Motivational Monday Tip of the Day
Recently, I had a young softball player demonstrate a number of hitting drills to the rest of the class. With one particular drill, she really struggled. After the demonstration, I had players pick which of the demonstrated hitting drills they wanted to start with. This young ballplayer immediately went to the drill that she struggled with doing. My first thought was that this girl was going to go far in life, as most athletes allow failure to defeat them, and they stay as far away from things they have trouble with.
Coaches are there to help players with not only how to do things, but with the courage to do them. Coaching confidence is a continual coaching responsibility that often has mixed results, but never the less, necessary. The most challenging players to build confidence in are the players who are perfectionists and those that get down on themselves, quickly. Once again, coaching confidence is a continual process that involves patient words and actions.
Coaches, who lose patience quickly and become upset at the drop of the hat, will rarely inspire eventual confidence in players.
Sometimes, it is very apparent which players have confidence and which do not. Often, we think the better players are the ones, who have the confidence, but that is not always the case. A good coaching confidence technique has coaches ask a volunteer to demonstrate a certain baseball drill or skill. Players, who volunteer, generally have self-confidence, less fear of failure and that competitive spirit desired in ballplayers. Additionally, those volunteers are willing to be up to bat in clutch situations; good knowledge to know for baseball coaches.
Along those lines, often no players volunteer or the same players do, so coaches must choose players to demonstrate. A good confidence building technique is to have players with little confidence demonstrate easily done drills and skills, so they prove to themselves they can do it under pressure, which helps build confidence. Additionally, hard to perform things should go to the fearless players. Even if they fail, they do not take it too hard and it may help the less confident players to see that others fail, and that they bounce back from that failure.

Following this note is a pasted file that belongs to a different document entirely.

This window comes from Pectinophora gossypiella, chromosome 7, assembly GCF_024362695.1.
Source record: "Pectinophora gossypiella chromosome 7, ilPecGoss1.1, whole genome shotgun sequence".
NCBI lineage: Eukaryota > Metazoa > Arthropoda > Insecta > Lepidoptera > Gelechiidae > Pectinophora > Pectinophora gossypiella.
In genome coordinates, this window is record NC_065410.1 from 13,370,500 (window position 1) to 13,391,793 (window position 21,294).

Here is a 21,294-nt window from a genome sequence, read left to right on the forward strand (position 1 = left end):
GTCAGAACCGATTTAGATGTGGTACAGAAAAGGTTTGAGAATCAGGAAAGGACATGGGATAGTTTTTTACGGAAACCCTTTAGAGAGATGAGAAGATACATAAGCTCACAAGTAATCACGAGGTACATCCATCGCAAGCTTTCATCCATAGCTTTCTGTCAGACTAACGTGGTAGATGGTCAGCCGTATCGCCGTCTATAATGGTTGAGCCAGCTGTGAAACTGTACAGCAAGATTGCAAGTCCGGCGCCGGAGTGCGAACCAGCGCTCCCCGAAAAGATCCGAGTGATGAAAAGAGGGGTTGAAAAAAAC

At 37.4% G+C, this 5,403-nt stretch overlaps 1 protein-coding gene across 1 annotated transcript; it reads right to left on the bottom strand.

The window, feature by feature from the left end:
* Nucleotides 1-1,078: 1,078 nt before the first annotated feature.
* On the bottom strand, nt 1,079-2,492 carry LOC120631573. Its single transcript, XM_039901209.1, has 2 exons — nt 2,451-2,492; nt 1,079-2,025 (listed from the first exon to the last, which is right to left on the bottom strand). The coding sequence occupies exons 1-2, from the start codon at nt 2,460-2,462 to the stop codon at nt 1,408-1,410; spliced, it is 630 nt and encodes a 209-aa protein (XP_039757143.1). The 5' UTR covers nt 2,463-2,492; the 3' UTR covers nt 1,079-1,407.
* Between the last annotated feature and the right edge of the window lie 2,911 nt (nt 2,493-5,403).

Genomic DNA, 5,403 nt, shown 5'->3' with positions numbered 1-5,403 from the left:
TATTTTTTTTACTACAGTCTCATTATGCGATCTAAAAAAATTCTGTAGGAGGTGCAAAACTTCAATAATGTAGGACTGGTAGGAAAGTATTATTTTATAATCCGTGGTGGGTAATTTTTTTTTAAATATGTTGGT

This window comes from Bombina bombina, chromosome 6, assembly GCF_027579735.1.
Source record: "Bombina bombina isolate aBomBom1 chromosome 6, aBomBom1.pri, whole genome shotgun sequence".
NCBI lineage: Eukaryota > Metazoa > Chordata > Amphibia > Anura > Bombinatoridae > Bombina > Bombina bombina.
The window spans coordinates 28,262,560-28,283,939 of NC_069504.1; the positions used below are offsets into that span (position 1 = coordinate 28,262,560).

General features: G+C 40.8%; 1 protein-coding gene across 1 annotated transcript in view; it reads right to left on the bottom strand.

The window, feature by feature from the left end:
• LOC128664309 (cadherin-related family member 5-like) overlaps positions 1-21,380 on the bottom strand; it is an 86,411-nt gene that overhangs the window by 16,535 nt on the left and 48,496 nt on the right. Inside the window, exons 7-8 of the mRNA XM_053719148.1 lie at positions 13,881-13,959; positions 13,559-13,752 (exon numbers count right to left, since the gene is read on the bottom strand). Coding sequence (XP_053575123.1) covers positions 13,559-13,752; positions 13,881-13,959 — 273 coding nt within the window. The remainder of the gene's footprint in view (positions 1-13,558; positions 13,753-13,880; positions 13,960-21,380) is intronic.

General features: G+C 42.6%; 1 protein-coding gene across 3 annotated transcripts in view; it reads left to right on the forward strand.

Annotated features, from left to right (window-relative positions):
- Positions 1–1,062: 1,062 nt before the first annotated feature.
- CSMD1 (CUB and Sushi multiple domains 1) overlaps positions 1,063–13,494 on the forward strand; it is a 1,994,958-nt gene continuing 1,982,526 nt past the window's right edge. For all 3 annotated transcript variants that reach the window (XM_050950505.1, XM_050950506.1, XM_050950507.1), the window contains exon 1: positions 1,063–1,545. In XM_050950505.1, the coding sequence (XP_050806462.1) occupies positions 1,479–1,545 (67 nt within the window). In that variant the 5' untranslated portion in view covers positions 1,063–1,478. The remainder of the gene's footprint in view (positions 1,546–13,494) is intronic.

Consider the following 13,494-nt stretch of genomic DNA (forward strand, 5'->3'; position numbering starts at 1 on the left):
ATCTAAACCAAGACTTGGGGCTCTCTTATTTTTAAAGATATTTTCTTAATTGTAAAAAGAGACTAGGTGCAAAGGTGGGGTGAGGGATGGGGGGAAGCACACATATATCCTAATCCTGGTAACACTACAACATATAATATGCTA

Coaching confidence takes thought and time, but develops with all players, when coaches are committed to doing so. Putting players in positions, where success is more likely, leads to that confidence coaching.
After playing major league baseball, Jack Perconte has taught baseball and softball since 1988 and offered valuable coaching training too. He has helped numerous youth players reach their potential, as well as having helped parents and coaches navigate their way through the challenging world of youth sports. Jack is one of the leading authorities in the areas of youth baseball training and coaching training advice.All Jack Perconte articles are used with copyright permission.
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